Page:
The pivotal issue, then, is whether the disastrous momentum of cultural decadence and civilizational default can be resisted, parried, or deflected — or at least decelerated — before the inevitable collapse. Will it require an economic cataclysm to shake us from our complacence? Would the election of wise and courageous leaders to replace the ubiquitous coven of time-servers, sybarites, and appeasers make a beneficial difference? Will the insightful writings of a small but determined group of honest and brilliant thinkers exert a discernible effect on public sensibility before the moment of cultural impact? Will it be possible to apply a mental bozo filter to a corrupt and partisan media that has violated the principle of editorial and journalistic integrity in the name of an ideological agenda whose purpose is to inoculate us against the truth? Can we begin to restore the home our ancestors built for us and which we have, for too many decades, failed to maintain, let alone to extend?
That is indeed the question. Can a civilization that is “thinking less and less” be encouraged or provoked to begin thinking more and more, or simply to begin thinking? Is the malady of progressivism, which attacks the productive base of society in order to reify the fiction of unfounded wealth, circulate unearned and deflationary emoluments without reasonable limitation, and multiply the venues of sterile and unproductive labor — is this malady a terminal one? Or is it rather a question of sauve qui peut, of hoarding, defending, salting away, preserving what one can before, as W.B. Yeats feared, “mere anarchy is loosed upon the world” — or at any rate, upon a self-indulgent and internally rotting West?
As Robert Kaplan writes in his new book, The Revenge of Geography, there exist stringent constraints — geographical, cultural, historical — that restrict the nature and scope of possible change. One might add the remorseless thrust of time, when certain developments become irreversible and there is little one is able to do to halt their trajectory. The hour is growing late and the prospect for the re-emergence of reason, clarity, and initiative appears slim to exiguous. Nevertheless, as John Bolton clarions, surrender is not an option. Bolton is fond of quoting the adage, “If you’re not worried, you’re missing something.” In fact, we are missing just about everything. The implication is that we need to do something about it. One recalls Warren’s shallow and murky conceit of home as a “bioregion” open to the world. What she has failed to realize is that a house or a home is not an “intentional community” but has boundaries intended to keep out alien occupiers that would otherwise create considerable unhappiness for its residents — including, we might remark, hostile immigrant societies that import their own hatreds and conflicts onto the premises.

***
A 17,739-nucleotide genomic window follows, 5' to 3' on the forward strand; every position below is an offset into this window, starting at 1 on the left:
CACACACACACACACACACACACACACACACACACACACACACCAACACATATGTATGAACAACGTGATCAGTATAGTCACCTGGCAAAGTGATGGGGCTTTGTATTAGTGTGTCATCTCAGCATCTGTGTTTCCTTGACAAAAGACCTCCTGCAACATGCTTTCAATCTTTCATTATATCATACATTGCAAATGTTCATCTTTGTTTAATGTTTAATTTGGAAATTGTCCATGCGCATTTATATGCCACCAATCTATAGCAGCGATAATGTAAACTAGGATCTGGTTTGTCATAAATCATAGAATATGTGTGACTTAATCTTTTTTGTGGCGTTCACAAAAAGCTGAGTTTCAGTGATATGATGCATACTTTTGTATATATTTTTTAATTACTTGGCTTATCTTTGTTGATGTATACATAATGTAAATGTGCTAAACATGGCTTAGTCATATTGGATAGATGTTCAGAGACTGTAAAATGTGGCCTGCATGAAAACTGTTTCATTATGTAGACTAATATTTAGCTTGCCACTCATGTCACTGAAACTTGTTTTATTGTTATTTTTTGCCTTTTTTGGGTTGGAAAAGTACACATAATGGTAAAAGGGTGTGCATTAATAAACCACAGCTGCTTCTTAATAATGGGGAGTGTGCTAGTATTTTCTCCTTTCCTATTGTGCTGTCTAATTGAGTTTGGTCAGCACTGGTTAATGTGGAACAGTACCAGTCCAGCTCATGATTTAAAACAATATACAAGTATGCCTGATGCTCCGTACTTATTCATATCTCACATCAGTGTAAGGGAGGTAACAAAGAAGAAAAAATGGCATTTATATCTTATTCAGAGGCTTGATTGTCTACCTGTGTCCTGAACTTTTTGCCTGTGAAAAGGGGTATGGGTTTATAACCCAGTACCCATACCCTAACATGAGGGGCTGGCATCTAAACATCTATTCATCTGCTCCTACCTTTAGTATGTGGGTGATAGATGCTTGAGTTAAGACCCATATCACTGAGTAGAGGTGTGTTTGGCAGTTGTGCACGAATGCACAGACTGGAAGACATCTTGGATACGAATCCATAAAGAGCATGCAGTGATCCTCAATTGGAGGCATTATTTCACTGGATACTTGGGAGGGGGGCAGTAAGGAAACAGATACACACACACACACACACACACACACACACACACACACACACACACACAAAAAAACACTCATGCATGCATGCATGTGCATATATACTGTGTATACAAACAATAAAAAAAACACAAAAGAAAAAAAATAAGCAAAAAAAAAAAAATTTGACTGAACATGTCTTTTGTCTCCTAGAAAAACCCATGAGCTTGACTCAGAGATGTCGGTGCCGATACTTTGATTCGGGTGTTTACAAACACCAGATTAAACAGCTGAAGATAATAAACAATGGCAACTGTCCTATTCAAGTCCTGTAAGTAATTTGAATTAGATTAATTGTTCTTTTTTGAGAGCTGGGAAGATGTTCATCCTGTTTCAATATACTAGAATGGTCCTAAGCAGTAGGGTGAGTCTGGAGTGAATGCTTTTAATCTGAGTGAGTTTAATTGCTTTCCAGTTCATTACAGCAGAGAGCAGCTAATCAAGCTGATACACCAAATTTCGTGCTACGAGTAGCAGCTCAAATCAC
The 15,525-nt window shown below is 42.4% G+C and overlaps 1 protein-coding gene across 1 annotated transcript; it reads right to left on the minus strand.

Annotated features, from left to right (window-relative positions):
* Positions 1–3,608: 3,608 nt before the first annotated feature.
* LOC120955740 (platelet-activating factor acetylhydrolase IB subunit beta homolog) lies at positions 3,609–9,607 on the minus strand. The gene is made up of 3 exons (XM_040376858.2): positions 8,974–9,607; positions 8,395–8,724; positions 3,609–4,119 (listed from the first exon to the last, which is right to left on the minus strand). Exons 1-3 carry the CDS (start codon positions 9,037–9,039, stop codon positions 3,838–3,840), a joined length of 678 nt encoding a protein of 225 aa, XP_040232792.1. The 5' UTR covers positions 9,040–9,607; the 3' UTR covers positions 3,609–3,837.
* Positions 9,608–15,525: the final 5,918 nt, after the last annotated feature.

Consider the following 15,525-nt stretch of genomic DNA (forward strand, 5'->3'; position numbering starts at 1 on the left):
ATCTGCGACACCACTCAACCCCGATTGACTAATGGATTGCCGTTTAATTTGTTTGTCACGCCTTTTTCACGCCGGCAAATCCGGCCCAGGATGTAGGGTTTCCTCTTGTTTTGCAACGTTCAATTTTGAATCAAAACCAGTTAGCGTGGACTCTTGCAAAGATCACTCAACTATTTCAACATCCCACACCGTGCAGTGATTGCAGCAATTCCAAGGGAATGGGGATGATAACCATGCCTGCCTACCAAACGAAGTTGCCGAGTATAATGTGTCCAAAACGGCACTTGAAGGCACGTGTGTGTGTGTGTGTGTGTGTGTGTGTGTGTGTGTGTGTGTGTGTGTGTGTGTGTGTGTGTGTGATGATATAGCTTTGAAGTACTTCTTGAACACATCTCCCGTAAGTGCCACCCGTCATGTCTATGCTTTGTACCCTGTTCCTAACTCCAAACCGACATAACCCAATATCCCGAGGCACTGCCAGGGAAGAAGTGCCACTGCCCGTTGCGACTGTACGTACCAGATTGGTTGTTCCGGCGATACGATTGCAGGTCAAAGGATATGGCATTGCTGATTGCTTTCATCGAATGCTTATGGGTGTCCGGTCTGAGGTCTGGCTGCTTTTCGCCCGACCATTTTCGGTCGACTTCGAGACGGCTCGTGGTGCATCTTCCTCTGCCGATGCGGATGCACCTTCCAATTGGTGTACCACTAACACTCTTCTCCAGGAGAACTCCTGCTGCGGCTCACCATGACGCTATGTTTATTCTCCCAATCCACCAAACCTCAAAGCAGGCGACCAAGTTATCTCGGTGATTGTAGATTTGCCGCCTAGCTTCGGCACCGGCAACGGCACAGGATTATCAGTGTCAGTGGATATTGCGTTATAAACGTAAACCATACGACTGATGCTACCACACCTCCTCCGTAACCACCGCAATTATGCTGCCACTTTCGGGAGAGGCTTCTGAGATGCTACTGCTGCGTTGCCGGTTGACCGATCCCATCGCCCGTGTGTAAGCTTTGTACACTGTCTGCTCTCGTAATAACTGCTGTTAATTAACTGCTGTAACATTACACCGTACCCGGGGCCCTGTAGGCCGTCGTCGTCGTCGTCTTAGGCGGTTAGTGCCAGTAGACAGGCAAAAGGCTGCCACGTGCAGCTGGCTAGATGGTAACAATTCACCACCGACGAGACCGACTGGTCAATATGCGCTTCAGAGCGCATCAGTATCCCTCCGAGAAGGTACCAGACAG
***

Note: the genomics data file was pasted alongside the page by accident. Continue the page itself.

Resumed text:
Obviously, we need to do some serious home repair. What in practice does this mean? It means that we need to reanimate the saving tradition of disciplined scholarship and intellectual merit, gradually purging our universities of political indoctrinators, indolent professors, supine administrators, and “Identity Studies” mavens. We absolutely must shrink the size of runaway government, turn back the dependency mindset that has infected the public arena, and revive the ethos of self-reliance and social responsibility. It would be helpful if we finally recognized that protean Socialism is a failed political concept that has caused untold misery wherever it has been tried. We need to understand that we are at war with a supremacist Islam and that the attempt to placate an ancestral enemy will result in the contamination of the culture and eventually, perhaps, in the renunciation of our best selves and ultimately in submission. We need, in short, to awaken from a condition of cerebral narcolepsy and the dream of impervious entitlement.
Can this be done? Can we jettison the dangerous assumption of liberal inviolability and repudiate the hedonistic dissipations that continue to devitalize us? Can we put paid to the nihilistic relativism that has clouded our thinking? Can “we dead awaken”? Can we go home again, convinced to renew the fight for the culture we have mainly abandoned and the civilization we have largely betrayed? Despite the auguries — and they are everywhere around us — we can only, to adapt a heretofore insipid slogan, hope and try.